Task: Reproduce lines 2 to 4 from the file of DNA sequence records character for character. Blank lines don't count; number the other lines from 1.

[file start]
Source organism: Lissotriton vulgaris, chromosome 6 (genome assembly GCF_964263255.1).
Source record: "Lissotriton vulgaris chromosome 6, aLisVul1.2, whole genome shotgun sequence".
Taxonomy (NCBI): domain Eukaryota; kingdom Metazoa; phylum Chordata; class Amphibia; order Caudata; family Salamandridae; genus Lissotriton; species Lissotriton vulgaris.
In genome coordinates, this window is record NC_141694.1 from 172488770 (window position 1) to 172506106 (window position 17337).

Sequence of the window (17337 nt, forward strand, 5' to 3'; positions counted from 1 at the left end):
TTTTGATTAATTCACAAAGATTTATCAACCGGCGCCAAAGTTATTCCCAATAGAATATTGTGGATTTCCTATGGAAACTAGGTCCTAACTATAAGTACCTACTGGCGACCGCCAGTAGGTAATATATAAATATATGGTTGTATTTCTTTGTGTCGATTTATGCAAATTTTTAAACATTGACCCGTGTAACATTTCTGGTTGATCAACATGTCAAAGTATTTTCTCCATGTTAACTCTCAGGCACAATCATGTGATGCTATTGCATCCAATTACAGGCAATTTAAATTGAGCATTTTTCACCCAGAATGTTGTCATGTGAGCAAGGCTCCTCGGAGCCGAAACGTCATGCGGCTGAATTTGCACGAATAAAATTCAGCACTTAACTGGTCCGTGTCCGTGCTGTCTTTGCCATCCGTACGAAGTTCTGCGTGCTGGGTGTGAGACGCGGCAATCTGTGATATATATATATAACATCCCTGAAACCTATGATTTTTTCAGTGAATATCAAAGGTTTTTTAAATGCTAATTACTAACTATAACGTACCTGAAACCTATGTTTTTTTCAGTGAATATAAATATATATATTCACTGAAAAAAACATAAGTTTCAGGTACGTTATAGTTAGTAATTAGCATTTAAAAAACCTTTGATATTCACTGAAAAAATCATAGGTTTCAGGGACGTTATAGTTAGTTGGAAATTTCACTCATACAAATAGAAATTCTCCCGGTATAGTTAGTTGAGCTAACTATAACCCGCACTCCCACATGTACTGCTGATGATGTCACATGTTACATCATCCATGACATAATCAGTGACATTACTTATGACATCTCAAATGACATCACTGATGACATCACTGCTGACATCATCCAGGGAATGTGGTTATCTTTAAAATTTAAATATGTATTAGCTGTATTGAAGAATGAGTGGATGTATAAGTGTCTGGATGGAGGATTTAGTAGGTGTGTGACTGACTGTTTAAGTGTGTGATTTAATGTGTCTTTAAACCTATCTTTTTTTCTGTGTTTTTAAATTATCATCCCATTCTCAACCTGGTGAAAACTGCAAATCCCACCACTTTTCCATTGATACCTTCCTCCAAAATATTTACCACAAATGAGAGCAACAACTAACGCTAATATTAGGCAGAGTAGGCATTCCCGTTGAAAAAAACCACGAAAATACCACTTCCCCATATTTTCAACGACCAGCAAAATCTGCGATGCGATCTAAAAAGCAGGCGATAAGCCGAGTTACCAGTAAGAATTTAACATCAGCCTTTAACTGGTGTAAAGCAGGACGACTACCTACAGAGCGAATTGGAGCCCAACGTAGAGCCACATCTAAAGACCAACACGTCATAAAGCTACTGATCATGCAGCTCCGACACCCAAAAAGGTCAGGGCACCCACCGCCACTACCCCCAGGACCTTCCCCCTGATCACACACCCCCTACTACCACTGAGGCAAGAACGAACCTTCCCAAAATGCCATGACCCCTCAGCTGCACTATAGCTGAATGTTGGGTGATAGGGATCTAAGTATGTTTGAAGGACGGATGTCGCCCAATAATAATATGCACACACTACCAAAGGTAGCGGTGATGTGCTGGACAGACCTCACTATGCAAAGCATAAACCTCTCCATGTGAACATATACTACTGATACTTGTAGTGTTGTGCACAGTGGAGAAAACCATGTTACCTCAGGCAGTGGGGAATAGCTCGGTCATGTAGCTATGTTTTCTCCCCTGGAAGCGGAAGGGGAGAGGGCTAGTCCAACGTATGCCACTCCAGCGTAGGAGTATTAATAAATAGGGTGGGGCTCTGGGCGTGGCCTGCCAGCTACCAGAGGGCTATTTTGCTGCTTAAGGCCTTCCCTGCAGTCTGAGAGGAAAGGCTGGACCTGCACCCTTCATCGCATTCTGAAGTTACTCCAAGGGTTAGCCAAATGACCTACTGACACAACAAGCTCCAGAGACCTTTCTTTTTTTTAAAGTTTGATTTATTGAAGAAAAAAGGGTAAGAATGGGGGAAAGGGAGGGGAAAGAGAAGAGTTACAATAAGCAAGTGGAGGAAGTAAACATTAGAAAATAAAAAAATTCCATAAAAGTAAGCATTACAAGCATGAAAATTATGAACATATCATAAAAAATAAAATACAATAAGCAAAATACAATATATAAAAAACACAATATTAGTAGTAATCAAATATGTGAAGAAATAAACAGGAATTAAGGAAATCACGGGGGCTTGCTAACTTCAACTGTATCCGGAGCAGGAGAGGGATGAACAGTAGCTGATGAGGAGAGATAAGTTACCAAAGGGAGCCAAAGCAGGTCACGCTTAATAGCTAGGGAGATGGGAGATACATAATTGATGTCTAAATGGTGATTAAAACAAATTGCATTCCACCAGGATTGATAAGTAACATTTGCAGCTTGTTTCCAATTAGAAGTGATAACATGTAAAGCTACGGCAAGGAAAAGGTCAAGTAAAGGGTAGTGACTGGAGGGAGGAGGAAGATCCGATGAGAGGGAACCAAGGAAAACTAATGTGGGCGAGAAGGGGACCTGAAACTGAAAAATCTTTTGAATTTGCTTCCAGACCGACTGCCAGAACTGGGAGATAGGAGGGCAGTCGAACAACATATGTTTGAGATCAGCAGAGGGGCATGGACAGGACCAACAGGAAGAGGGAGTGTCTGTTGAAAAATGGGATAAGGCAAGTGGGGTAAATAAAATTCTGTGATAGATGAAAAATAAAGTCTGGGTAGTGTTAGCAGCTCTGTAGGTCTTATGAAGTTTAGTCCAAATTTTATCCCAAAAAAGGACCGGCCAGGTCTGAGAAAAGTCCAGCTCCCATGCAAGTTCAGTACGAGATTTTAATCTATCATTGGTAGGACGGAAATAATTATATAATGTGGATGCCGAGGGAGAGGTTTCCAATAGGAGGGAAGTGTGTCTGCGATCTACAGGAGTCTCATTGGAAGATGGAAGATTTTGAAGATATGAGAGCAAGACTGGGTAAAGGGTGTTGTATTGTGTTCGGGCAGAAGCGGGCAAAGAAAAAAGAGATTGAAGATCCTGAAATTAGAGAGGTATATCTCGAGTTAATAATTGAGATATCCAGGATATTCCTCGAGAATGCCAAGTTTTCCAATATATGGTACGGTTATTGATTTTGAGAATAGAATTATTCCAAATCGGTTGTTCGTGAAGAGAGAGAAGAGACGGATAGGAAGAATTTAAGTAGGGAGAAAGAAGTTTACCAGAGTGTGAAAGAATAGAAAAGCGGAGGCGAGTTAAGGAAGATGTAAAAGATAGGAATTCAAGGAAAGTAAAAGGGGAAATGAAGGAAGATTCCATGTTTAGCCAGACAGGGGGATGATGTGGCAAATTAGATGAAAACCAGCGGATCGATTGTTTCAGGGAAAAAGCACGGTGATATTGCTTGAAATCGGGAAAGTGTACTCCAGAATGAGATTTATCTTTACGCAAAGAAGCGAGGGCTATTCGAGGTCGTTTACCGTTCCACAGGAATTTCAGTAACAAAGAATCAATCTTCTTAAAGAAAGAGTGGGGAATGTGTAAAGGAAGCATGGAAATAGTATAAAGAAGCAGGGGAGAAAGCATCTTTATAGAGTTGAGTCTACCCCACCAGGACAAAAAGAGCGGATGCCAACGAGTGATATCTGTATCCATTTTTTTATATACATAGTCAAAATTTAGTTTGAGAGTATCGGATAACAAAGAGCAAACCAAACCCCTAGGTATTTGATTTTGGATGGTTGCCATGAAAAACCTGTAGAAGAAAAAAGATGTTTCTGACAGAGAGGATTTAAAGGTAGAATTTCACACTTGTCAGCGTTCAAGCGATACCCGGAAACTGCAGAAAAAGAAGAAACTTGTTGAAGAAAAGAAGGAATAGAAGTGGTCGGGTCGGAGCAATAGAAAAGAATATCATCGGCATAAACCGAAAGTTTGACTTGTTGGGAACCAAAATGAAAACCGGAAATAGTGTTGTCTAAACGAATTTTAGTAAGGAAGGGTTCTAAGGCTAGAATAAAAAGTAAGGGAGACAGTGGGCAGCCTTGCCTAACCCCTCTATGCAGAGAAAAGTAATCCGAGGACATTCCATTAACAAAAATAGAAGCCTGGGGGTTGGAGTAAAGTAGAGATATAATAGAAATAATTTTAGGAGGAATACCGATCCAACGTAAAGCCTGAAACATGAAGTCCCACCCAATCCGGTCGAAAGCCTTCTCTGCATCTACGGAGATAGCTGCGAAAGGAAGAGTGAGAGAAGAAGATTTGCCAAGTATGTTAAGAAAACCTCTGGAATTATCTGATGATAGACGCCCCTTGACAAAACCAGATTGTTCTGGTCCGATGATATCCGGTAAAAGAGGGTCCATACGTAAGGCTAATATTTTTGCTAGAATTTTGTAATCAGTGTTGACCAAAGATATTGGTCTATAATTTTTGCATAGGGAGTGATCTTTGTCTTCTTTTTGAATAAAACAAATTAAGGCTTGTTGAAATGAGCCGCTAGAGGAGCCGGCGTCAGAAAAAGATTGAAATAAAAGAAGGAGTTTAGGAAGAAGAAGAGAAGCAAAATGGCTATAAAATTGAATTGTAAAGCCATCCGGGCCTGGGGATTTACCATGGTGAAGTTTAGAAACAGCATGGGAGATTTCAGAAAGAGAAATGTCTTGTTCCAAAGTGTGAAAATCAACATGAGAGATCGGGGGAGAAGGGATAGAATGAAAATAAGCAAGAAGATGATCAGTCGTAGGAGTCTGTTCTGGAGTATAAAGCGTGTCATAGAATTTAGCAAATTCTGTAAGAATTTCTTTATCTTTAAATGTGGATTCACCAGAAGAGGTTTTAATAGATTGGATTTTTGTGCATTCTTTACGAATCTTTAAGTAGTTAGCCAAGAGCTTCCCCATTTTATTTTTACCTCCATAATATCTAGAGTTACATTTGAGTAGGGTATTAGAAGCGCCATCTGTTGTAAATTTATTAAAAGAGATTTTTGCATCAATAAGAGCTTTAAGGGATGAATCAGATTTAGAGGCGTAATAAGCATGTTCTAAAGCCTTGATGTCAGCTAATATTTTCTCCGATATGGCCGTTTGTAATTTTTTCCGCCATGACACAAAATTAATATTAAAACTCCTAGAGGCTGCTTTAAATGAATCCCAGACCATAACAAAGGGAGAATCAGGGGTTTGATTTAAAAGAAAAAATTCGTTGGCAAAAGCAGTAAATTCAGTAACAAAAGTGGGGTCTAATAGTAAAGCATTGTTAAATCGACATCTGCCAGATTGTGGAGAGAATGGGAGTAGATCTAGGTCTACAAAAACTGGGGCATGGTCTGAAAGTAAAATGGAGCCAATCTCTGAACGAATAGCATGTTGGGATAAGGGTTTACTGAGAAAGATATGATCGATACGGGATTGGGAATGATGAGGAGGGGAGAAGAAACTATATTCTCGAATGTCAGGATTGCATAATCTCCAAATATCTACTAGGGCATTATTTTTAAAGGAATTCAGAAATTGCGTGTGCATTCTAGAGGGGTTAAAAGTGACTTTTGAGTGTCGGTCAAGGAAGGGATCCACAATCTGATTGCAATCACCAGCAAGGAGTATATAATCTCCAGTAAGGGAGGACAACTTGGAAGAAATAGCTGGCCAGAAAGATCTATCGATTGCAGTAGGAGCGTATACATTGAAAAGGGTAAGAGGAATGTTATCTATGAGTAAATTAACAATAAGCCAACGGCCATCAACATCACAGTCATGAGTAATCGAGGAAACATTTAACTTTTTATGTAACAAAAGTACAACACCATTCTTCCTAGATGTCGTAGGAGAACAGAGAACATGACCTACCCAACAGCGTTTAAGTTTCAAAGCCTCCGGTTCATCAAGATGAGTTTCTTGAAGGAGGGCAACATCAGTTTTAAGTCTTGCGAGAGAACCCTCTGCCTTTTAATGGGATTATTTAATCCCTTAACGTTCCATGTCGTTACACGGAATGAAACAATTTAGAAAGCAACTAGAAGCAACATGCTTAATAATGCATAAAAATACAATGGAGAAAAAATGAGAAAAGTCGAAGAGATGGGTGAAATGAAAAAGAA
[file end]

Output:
Source record: "Lissotriton vulgaris chromosome 6, aLisVul1.2, whole genome shotgun sequence".
Taxonomy (NCBI): domain Eukaryota; kingdom Metazoa; phylum Chordata; class Amphibia; order Caudata; family Salamandridae; genus Lissotriton; species Lissotriton vulgaris.
In genome coordinates, this window is record NC_141694.1 from 172488770 (window position 1) to 172506106 (window position 17337).